Two things are guaranteed in life: taxes and death. While you can’t control death, you could control how much you pay in taxes. That’s particularly true for dividend investors. After all, if you don’t manage your tax exposure, the income you get from your dividend paying stocks could eat away at your investment gains.

While no one can avoid paying taxes altogether, there are some tax implications dividend stock investors have to pay attention to. From housing the investments in the wrong account to not taking advantage of tax loss harvesting here’s a look at some of the tax impacts of dividend investing. (Read more, here: A Beginner’s Guide To Tax-Efficient Investing.)

Keep the Investments in Tax-Advantaged Accounts

One of the allures of dividend stocks is that they pay their investors some cash. That is very attractive to income seeking investors in a low interest rate environment. After all, the traditional income investments like bonds aren’t seeing much gains in the current environment, which is why investors are turning to dividends. But if those dividend stocks aren’t in a tax-advantaged investment account like a 401 (K) or an IRA, the gains are going to be taxed. That could be a big deal, particularly for wealthy investors who are in one of the higher tax brackets.

When it comes to dividends, there are two tax treatments. The income is either taxed as a qualified dividend or an ordinary one. A qualified dividend is going to be more attractive because it’s taxed at a lower rate. For it to be a qualified dividend it has to be issued by a U.S. company or a foreign one that trades on a major U.S. exchange and you have to own the shares for more than 60 days of the holding period. If you are in the 35% tax bracket, a qualified dividend is going to be taxed at 15%. But if it is an ordinary dividend it will be treated as ordinary income, which means the tax hit is the same as any other income. So if you were in the 35% tax bracket, you would face a 35% tax hit. In either case, a better strategy is to keep the dividend paying investments out of taxable accounts and hold them in retirement accounts to avoid a big tax event. (Read more, here: Understanding How Dividends Are Taxed.)

Reinvested Dividends Can Create A Tax Event

Some of the companies that offer investors dividends will also let them automatically use dividends to purchase more shares of the stock instead of receiving cash payments. Called dividend reinvestments, investors whose dividends are reinvested into more shares of the stock, won’t be on the hook for a tax event. That’s because stock dividends aren’t usually taxable until the stock is sold. But if the dividend is reinvested and then the investors gets a cash payout instead of stock it will create a tax event. If there is a choice between cash or stock, then the investor faces a tax event even when choosing stock dividends. (Read more, here: The Perks Of Dividend Reinvestment Plans.)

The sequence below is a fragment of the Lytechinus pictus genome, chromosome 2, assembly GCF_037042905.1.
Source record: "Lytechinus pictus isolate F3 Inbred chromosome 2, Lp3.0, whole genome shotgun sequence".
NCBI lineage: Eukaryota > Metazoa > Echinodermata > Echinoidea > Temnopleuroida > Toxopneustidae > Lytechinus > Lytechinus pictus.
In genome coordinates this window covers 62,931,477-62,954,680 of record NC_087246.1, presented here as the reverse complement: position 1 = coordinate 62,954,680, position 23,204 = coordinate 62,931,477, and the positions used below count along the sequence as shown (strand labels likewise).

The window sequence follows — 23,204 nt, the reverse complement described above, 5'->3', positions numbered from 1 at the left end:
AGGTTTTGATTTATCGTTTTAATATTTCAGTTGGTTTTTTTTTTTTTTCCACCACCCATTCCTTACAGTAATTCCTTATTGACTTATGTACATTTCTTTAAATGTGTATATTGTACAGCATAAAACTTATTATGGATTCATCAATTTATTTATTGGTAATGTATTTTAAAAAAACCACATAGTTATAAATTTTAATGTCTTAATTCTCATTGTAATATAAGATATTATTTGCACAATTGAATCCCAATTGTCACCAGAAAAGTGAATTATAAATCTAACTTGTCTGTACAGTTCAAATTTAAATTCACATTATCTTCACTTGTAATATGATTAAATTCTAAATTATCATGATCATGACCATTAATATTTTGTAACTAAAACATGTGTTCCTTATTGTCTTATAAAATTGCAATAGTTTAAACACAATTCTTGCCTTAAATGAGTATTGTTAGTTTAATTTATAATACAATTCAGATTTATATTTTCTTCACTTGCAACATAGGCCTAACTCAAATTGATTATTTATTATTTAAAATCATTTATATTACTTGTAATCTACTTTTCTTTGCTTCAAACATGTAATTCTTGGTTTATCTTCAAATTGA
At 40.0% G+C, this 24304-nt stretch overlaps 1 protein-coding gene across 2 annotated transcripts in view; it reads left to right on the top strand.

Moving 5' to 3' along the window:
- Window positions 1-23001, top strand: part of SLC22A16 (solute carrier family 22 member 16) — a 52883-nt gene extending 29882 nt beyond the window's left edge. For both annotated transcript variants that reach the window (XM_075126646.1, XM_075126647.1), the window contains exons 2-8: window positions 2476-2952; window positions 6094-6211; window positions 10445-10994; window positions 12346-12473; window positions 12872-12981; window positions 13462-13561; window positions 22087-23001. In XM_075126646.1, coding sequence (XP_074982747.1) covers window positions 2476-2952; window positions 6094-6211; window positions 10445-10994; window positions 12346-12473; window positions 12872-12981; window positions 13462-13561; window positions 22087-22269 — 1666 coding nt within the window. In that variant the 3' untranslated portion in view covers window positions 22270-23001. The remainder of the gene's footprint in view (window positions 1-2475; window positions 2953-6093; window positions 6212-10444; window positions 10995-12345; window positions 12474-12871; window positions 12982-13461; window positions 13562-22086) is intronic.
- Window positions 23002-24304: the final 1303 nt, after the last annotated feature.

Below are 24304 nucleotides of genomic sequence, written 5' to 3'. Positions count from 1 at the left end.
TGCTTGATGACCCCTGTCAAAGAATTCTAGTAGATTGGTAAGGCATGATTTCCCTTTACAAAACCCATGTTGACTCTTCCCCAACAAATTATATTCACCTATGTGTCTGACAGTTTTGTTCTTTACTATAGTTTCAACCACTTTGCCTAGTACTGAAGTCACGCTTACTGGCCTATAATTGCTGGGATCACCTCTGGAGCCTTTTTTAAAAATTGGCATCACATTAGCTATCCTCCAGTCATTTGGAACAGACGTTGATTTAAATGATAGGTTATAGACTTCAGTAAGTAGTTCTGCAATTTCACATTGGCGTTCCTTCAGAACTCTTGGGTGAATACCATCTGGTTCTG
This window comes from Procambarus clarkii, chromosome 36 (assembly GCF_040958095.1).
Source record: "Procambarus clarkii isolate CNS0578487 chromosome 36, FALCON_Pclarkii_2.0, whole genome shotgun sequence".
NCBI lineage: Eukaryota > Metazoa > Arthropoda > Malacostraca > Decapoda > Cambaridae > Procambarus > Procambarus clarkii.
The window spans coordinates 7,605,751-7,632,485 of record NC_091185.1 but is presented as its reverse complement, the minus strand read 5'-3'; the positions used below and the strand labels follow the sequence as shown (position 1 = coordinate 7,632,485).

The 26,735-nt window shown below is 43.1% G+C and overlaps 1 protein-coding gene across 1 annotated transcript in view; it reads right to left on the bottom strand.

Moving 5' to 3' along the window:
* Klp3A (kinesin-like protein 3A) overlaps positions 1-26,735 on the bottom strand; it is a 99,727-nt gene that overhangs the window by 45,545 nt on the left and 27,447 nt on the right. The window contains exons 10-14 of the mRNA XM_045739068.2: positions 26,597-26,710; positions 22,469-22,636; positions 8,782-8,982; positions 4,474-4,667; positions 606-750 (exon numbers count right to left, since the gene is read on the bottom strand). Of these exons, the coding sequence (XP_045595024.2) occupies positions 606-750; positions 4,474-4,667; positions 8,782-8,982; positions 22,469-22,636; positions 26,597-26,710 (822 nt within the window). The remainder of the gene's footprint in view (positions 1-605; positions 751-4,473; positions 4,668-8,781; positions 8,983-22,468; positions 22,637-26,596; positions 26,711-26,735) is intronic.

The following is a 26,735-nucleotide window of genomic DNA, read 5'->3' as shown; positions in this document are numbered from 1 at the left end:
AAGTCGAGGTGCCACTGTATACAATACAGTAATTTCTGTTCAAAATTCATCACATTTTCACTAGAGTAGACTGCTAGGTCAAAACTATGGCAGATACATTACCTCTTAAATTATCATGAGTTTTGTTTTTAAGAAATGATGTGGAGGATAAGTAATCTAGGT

Capital Gains Can Hurt Your Returns

The whole idea behind investing is to make money, and dividend stocks can do that for you. But they can also create a capital gains tax event, which will reduce the gains you’ll realize. That is why tax loss harvesting can be an important tax strategy. With tax loss harvesting you sell a holding a loss to offset the gains you generated from the sale of a winning stock. There are some rules investors need to be mindful of. For instance, they can’t sell and purchase the same stock again within 30 days of selling it because it’s considered a wash. And while many people engage in tax loss harvesting at the end of the year, it’s something that can be done periodically throughout the year. (Read more, here: Tax-Loss Harvesting: Reduce Investment Losses.)

The Bottom Line

Investors shouldn’t make decisions based on taxes alone, but they should be mindful of the potential tax event from their decisions, particularly when it comes to dividends. To ensure your tax hit isn’t eating away at your gains, investors should invest in qualified dividends, keep income investments in tax-advantaged investment accounts and engage in tax loss harvesting to offset winners with losers.